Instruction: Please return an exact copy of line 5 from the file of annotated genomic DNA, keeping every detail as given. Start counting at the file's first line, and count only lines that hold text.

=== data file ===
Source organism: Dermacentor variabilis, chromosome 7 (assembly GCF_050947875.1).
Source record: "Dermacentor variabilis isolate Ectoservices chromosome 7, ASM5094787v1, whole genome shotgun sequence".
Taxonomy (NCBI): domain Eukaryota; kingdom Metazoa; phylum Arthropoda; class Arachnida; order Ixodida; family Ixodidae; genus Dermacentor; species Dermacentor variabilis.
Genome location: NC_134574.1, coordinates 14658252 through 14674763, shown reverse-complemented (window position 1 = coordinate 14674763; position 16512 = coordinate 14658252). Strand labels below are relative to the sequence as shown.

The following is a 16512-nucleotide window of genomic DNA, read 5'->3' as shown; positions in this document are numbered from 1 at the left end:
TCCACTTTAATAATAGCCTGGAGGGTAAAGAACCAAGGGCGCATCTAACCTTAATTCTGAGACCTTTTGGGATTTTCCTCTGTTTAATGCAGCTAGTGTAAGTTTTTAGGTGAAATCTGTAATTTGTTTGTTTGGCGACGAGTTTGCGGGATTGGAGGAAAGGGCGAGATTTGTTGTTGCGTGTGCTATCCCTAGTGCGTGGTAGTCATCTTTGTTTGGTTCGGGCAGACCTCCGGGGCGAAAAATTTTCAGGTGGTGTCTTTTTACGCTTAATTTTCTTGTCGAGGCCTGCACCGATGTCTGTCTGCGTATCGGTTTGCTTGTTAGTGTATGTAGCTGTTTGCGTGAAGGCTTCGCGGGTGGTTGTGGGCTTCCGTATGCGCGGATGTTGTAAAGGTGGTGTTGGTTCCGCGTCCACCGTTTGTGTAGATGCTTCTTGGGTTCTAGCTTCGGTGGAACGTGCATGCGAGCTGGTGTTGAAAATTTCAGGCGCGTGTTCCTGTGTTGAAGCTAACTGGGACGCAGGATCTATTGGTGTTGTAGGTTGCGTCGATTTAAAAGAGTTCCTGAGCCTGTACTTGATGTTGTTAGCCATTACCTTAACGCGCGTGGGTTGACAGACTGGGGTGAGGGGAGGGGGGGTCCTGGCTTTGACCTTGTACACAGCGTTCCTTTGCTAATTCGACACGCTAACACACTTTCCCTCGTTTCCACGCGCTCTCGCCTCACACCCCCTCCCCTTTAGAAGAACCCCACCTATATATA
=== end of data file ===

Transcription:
The following is a 16512-nucleotide window of genomic DNA, read 5'->3' as shown; positions in this document are numbered from 1 at the left end: